Even in Heyer’s characters one finds a melting pot. All her heroes and heroines vary in age, appearance and personality considerably. Among her heroines one is bound to find that some are young and extremely volatile and romantic or in their early to mid-twenties being sensible and charming or in their late twenties, full of dignity and poise. The heroes, on the other hand, are young and scatterbrained or hot-headed, a little older, sensible charming and trustworthy or jaded and cynical. Throw in all these possibilities and one gets a delightful mix of stories that give you several hours of relaxed and enjoyable pleasure. Surely it is not difficult to see how Heyer is such a favourite!
What stops Heyer short of being a literary figure herself?
Many Heyer fans, including me, have been quite indignant by the indifferent dismissal she receives. Surely her novels are not your ordinary, everyday, run-of-the-mill historical romances. However, Heyer lacks what it takes to make a work a literary piece. She lacks what Austen’s six major novels have in abundance. She lacks what the likes of Fanny Burney and Maria Edgeworth lacked so that their contemporary, Jane Austen, was the only one among them who would be remembered as part of the literary canon.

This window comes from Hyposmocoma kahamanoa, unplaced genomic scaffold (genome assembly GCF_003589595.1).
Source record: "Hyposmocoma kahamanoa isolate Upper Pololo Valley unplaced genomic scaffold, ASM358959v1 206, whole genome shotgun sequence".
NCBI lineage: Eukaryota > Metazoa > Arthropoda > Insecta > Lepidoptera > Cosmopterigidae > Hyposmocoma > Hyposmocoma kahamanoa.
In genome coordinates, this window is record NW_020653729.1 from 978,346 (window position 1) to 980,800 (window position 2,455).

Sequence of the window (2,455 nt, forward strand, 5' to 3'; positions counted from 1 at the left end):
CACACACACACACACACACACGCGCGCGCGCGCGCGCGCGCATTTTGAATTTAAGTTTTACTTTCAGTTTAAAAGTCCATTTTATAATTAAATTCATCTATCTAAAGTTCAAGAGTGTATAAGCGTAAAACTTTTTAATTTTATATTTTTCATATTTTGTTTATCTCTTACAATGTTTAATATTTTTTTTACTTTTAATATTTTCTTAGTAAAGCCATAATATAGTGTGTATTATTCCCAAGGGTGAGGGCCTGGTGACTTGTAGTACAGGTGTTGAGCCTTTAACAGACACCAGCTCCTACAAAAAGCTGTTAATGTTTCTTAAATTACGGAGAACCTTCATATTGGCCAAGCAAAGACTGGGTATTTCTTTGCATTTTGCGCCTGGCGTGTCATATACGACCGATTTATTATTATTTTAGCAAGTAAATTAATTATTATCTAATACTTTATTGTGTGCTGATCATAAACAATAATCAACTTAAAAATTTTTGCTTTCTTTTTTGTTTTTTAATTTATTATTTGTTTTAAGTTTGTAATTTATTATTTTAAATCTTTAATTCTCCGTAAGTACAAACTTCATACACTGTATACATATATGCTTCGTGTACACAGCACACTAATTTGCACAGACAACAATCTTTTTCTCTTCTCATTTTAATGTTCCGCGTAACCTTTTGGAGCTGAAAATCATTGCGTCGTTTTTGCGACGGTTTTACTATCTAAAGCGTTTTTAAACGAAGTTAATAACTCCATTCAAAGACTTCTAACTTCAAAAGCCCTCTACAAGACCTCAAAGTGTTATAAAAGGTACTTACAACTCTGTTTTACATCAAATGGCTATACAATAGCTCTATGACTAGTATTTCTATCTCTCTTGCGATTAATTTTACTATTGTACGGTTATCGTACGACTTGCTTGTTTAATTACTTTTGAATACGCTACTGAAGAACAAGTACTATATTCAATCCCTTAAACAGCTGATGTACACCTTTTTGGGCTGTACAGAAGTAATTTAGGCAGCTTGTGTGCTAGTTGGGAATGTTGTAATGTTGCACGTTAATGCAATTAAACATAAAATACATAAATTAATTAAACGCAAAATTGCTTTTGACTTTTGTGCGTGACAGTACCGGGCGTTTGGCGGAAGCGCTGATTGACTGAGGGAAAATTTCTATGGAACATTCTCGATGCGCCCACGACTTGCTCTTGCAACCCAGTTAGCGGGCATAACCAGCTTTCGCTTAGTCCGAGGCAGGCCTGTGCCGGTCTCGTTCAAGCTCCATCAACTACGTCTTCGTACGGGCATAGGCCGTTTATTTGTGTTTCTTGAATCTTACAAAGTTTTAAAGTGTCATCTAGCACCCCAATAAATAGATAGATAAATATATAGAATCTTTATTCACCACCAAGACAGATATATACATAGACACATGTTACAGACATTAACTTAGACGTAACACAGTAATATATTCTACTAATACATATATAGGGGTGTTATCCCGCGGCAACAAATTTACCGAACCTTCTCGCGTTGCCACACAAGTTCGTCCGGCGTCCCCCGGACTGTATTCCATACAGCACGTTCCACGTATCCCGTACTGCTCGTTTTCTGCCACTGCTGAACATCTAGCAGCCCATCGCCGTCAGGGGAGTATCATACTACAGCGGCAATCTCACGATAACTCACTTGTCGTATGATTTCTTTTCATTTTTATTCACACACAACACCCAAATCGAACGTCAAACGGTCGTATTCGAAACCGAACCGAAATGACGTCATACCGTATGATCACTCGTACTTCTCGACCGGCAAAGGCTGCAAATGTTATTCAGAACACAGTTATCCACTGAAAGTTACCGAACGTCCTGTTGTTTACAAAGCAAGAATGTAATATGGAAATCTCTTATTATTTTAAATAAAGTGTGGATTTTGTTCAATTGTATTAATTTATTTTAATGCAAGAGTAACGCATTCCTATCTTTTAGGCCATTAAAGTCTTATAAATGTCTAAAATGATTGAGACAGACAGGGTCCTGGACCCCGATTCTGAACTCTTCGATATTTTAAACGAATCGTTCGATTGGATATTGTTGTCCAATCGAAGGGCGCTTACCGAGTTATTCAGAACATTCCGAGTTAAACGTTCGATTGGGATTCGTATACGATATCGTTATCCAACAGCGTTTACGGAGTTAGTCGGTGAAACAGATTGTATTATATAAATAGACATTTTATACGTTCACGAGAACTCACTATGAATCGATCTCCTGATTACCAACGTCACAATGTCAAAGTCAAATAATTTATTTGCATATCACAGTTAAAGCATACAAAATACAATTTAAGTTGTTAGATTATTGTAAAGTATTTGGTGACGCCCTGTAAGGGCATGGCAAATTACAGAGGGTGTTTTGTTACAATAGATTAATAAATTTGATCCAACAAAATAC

What did she lack?
She lacked thought provoking material, ideas, an insight into the human mind and soul. In other words, she lacked the essence of literariness. All her works are pure, unadulterated entertainment, so tastefully and skilfully done. But they do not have the depth and soul that the likes of Austen possess. They do not even deal with any sort of issue, and they lack any kind of commentary like there could have been, for example, in Arabella when the heroine rescues the chimneysweep boy. Heyer’s novels lack a voice and that is what makes her brilliant works non-literary.
So, if Heyer does not fall under the usual genre of historical romance, and she does not come in the league of the literary scene then where does she stand? Heyer simply stands on her own plane. She is a class and genre all her own.
She is Georgette Heyer.
An Acknowledgement: I would like to thank Courtney very much for this opportunity to voice my opinion on Heyer.
Guest Post by Risa at Bread Crumb Reads